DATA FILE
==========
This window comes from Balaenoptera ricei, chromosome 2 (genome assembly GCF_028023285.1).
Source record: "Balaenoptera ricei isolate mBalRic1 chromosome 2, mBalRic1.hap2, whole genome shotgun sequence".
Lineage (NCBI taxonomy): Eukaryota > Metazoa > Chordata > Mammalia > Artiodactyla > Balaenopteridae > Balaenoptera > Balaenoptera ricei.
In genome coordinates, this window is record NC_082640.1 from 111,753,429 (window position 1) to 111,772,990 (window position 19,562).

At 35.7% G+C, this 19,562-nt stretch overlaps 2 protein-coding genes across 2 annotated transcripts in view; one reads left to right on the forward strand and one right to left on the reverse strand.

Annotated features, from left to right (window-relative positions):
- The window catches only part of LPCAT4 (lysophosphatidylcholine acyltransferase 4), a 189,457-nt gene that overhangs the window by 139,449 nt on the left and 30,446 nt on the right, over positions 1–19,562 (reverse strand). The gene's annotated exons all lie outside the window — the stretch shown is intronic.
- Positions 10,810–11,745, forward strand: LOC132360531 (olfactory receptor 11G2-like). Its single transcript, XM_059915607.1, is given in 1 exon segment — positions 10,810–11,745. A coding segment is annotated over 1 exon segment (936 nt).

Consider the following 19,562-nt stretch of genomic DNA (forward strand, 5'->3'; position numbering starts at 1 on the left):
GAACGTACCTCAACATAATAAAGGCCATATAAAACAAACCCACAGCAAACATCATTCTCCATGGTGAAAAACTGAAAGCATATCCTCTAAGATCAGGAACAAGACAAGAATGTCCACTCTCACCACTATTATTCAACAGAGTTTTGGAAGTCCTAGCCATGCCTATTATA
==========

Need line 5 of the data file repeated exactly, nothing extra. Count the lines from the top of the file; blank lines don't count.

At 35.7% G+C, this 19,562-nt stretch overlaps 2 protein-coding genes across 2 annotated transcripts in view; one reads left to right on the forward strand and one right to left on the reverse strand.